2007-0

Derby Porcelain in the 18th and early 19th centuries

1740 - 1840 (c.)

Image: Derby Oval Dish, c 1760. The dish has a moulded trellis border painted with butterflies. The centre is painted with fruit and insects.

Image from: Bantock House, Wolverhampton

Text: Olga Baird

Summary

Derby, like Worcester and the Potteries district of North Staffordshire was home to an important centre of ceramics manufacture during the 18th and early 19th centuries. Under its first “china maker” André Planche, the Nottingham Road factory produced ornamental ware such as vases and figures because the soft paste that was used could not withstand boiling water and was therefore unsuitable for tableware. The paste, though, was ideal for delicate modelling and the Derby factory produced highly decorated pieces imitating French Rococo and other continental styles as well as scenes which reflected British rural and theatrical life. In the 1756, Planche entered a partnership with William Duesbury and the business developed a new paste which contained glass, soaprock and calcined animal bone. This enabled the factory to produce high-quality tableware.

This article by Olga Baird explores the origins of Crown Derby Porcelain and presents several examples of the ornamental products and tableware produced by the factory from the 1750s until the 1820s. The images in the exhibition are taken from slides of items held by Derby Museum & Art Gallery (www.derby.gov.uk/museums).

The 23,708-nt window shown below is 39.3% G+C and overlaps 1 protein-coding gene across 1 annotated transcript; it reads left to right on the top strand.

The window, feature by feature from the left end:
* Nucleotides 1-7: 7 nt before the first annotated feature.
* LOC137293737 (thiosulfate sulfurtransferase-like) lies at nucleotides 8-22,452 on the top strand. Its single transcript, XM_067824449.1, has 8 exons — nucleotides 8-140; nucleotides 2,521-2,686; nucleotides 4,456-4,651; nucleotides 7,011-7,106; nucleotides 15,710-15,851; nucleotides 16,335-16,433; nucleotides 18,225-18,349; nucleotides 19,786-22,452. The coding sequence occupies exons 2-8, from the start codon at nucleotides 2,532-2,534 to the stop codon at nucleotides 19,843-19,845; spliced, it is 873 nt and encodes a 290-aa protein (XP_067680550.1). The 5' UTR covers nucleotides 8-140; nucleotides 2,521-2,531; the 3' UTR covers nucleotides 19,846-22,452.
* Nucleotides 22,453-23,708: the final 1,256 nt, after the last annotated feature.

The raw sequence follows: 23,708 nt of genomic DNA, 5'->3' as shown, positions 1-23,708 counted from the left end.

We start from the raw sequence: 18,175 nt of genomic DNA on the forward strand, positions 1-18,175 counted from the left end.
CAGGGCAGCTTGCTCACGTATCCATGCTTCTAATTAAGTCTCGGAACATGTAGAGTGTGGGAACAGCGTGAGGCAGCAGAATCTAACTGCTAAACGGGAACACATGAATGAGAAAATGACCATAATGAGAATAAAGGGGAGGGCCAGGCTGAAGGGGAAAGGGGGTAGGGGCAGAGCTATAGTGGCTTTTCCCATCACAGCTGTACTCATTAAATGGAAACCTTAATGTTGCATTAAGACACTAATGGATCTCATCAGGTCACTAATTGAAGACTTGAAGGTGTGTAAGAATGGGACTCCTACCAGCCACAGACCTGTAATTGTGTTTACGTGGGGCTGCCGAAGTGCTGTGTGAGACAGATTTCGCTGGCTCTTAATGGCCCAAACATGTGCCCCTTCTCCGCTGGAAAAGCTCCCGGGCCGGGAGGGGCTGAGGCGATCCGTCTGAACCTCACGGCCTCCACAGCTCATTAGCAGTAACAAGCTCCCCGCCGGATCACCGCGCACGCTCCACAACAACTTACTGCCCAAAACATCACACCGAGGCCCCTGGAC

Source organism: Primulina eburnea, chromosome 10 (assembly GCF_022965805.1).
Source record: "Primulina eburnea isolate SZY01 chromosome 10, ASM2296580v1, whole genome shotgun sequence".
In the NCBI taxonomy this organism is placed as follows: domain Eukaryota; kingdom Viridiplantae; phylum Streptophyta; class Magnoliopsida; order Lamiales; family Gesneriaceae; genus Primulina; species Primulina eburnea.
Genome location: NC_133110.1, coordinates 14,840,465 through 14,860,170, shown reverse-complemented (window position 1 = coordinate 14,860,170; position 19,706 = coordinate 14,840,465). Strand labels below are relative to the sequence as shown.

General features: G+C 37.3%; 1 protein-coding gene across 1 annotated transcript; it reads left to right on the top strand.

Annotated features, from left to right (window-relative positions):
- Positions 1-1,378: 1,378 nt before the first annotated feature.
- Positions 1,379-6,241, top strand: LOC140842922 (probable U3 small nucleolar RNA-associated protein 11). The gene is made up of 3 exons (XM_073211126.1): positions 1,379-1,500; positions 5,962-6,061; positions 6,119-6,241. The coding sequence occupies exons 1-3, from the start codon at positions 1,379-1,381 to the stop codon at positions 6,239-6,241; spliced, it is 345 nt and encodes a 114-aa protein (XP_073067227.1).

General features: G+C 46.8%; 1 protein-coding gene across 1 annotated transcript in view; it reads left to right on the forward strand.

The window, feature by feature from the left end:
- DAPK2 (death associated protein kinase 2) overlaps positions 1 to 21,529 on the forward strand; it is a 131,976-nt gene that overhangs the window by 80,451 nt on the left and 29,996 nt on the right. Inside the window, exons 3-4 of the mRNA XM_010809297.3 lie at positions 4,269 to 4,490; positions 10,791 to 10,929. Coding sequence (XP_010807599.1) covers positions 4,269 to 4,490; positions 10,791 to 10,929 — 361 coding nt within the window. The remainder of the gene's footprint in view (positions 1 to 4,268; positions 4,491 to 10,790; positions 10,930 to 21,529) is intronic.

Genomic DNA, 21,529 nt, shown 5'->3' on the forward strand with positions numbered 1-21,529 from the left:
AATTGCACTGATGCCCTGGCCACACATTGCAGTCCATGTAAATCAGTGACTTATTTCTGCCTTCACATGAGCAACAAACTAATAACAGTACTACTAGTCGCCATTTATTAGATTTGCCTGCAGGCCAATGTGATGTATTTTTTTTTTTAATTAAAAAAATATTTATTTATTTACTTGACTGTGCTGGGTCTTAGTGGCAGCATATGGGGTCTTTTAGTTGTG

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2007-0Derby Porcelain in the 18th and early 19th centuries 2878-0Derby Porcelain: André Planche and William Duesbury 4599-0Derby Porcelain: William Duesbury II and Robert Bloor 4222-0Pastoral Group, c.1770 4239-0Candelabrum, c. 1755-60 4234-0The Four Quarters (Continents), c.1775 4220-0Tithe Pig Group, c.1765-70 4238-0The “Welsh” Tailor, c.1770 4240-0James Quin as Falstaff, c. 1825 4233-0Edmund Kean as Richard III, c.1815 4225-0Virgins Awakening Cupid, c.1780 4221-0Frill Vase and Cover, c.1760 4244-0Blue & White Table Centre in two parts, c.1760 4228-0Ice Pail, c.1796-1800 4229-0Pot-Pourri, c.1800-1810 4235-0William Pegg’s Thistle Dish, c.1800 4230-0Dish, c.1800 4236-0Dessert Plate, c.1813-1820 4223-0William Billingsley’s Prentice Plate, 1790-1795 4224-0Dessert Dish, c.1790 4237-0A Dessert Plate from the Trotter Service, c.1825 4245-0Dessert Plate (Imari) 4226-0Coffee Can, c.1793-4 4232-0Teapot, c.1795 4231-0Teapot, c.1795 4243-0Chocolate Mug with Cover, c.1800
Sources and Further Reading

Barret, F A and Thorpe, A L. Derby Porcelain (London, 1971)
Bradshaw, P, Derby Porcelain Figures 1750-1848 (London, 1990)
John W, William Billingsley 1758-1828 (1968)
Murdoch, J and Twitchett, J, Painters and the Derby China Works (987)
Rice, D, Derby Porcelain – The Golden Years (1983)
Sargeant, M, Royal Crown Derby (Princes Risborough, 2000)
Twitchett, J, Derby Porcelain (London, 1980)
Twitchett J. and Sandon H, Landscapes on Derby and Worcester Porcelain (1984)

Examples of Derby Porcelain can be seen at the following locations:
Bantock House Museum, Wolverhampton
British Museum (www.british-museum.org.uk)
Chatsworth House, Bakewell, Derbyshire (www.chatsworth-house.co.uk)
Derby Museum and Art Gallery (www.derby.gov.uk/museums)
Harewood House, Leeds (www.harewood.org)
Kedleston Hall, Derby
Royal Crown Derby Museum and Visitor Centre (www.royal-doulton.com)
Victoria and Albert Museum (www.vam.ac.uk)
Wallace Collection (www.wallace-collection.com)